New Orleans, Louisiana. He grew up In a poor family in a rough section of New Orleans. He started working at a very young age to support his family, singing on street corners for pennies, working on a junk wagon, cleaning graves for tips, and selling coal. His trips around the city Introduced him to all kinds of music, from the blues played in the Storyline wonky tones to the brass bands accompanying the New Orleans parades and funerals. The sic that surrounded him was a great source of Inspiration.
A born musicals, Armstrong had already demonstrated his slang talents on the streets of the city and eventually taught himself to play the cornet. He received his first formal music Instruction In the Colored Waif’s Home for Boys, where he was allegedly confined for a year and a half as punishment for telling blanks Into the alarm on New Year’s Eve. On his off times he would go around to different clubs to listen to bands play. A Jazz musician named Joe “King” Oliver saw him and was impressed at his attendance at so any of the local clubs he became Louis Armstrong mentor.
When Oliver moved to Chicago, Armstrong took his place in Kid Rosy band, a leading group in New Orleans at the time. A year later, he was hired to work on riverboats that traveled the Mississippi. This experience enabled him to play with many prominent jazz musicians and to further develop his skills, learning to read and write music. In 1922, Oliver invited Armstrong to Chicago to play second cornet in his Jazz Band. As a member of Oliver’s band, Armstrong began his lifetime of touring and recording.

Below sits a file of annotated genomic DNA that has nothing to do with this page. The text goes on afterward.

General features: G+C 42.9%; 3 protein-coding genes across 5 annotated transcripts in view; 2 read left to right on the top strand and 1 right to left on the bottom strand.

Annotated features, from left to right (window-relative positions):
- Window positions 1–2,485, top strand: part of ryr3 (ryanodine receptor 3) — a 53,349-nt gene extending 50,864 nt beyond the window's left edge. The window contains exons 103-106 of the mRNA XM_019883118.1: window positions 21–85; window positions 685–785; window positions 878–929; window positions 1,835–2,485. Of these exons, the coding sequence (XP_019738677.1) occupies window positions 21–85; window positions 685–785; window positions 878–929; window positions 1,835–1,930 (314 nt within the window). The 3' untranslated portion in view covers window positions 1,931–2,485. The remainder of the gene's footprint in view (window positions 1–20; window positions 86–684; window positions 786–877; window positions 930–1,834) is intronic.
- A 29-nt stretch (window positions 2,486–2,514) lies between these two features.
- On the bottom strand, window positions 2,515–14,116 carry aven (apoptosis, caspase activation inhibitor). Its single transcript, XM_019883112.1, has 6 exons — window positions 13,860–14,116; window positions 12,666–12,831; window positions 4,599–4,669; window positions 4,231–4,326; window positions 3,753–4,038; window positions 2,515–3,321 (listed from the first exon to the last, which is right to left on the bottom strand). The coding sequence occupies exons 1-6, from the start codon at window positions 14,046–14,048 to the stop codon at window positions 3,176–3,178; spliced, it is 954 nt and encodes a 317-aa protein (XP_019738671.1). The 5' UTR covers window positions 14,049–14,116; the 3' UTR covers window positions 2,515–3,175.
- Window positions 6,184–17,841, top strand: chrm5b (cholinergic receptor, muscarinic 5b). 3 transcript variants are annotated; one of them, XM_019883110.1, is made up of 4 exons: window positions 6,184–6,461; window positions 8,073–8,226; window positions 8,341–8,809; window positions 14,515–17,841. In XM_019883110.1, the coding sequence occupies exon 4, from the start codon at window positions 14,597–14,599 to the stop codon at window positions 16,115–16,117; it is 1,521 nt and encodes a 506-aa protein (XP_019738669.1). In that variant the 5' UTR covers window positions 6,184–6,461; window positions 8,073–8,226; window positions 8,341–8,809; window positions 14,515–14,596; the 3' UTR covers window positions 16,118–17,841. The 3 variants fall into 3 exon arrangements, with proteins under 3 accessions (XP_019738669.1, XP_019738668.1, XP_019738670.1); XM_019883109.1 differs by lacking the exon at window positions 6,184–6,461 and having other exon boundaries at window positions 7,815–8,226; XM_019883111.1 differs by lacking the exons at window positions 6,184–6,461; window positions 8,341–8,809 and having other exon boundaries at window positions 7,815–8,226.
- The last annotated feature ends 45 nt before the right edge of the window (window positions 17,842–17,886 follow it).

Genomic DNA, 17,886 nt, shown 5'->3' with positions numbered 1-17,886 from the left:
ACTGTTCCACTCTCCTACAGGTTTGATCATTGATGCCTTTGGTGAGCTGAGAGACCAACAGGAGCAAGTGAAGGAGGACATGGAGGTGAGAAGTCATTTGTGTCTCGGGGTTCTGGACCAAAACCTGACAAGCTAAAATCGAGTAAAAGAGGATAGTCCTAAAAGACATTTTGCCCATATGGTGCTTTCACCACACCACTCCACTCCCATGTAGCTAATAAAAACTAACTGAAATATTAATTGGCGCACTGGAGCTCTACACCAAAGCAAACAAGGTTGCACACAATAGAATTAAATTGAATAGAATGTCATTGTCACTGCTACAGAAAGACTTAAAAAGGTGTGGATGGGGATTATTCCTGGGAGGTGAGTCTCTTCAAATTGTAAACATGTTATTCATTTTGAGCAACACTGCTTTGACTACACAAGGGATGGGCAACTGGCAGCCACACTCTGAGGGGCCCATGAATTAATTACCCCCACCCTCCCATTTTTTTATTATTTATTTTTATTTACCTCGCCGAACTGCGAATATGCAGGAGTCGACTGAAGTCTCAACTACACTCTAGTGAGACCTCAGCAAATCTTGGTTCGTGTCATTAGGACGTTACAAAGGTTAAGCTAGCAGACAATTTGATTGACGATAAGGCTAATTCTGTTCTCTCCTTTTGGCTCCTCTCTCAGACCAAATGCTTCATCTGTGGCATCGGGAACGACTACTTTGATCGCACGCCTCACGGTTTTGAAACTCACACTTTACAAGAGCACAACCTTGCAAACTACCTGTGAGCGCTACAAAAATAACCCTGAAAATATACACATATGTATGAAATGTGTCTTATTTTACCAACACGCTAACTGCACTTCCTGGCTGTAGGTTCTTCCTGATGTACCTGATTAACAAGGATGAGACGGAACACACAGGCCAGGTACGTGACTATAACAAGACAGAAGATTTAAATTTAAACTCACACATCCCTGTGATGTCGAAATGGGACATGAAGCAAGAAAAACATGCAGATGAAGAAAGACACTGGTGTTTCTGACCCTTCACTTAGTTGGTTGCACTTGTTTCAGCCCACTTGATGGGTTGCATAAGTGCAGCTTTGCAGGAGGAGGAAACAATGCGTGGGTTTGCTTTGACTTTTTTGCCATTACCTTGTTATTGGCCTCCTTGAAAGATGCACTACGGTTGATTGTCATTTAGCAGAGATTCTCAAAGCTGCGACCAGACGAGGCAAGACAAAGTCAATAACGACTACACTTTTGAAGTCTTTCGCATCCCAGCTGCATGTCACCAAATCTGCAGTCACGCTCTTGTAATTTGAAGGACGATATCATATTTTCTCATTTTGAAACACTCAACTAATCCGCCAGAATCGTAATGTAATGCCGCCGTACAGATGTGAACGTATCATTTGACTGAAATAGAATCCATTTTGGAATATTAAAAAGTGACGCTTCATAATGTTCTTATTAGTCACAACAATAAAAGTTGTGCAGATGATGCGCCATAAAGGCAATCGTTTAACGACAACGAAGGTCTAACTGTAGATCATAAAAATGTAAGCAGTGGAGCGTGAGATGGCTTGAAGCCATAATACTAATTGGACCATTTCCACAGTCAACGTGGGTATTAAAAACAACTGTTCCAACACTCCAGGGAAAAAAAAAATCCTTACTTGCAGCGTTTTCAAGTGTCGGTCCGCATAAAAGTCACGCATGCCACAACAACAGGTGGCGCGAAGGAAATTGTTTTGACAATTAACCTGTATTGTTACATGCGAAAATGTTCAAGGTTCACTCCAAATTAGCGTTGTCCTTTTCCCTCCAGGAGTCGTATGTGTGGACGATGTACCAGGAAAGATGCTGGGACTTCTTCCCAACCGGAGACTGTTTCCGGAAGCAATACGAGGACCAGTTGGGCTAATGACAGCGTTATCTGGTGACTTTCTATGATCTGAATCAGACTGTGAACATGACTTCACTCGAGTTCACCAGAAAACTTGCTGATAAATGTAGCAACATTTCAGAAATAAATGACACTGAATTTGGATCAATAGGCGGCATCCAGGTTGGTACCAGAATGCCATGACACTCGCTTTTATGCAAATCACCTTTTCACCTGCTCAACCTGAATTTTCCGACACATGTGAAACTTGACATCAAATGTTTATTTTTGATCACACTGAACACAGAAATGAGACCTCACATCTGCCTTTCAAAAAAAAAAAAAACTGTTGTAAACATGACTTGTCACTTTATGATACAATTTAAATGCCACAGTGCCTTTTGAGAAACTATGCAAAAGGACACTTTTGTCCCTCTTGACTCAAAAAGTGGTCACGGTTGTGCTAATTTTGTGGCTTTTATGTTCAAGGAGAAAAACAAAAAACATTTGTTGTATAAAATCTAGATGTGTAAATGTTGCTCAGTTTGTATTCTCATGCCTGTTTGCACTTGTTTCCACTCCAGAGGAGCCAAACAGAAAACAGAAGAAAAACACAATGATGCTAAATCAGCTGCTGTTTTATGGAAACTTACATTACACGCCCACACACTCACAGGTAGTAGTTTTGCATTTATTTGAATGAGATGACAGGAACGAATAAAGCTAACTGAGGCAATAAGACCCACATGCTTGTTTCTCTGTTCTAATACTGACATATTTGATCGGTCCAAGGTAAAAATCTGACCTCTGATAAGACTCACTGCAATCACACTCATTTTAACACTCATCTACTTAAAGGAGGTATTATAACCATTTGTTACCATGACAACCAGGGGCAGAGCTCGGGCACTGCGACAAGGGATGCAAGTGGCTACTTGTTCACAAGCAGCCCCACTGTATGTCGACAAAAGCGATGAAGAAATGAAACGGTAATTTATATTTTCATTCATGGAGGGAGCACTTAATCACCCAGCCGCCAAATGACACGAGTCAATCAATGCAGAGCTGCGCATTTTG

In 924, he moved on to New York City to play with the Fletcher Henderson Orchestra at the Roseland Ballroom. Armstrong continued his touring and recording activities with Henderson group and also made recordings with Sidney Becket, Ma Rained, and Bessie Smith. In 1925, Armstrong returned to Chicago and made his first recordings as a band leader with his group Hot Five. From 1925 to 1928 he continued a rigorous schedule of performing and recording, which included Hobbies Jibes, the tune that Introduced scat singing to a wide audience and West End Blues, one of the most ammos recordings in early Jazz.
During the next year, he performed in several U. S. States, Including California, where he made his first film and radio appearances. In 1932, he toured England for three months, and during the next few years, continued his extensive domestic and international tours. In 1947, Armstrong formed a small band called the All-stars, a group of extraordinary players whose success revalidated mainstream Jazz. Throughout the sass and ass, he continued to appear In popular films and made numerous International tours.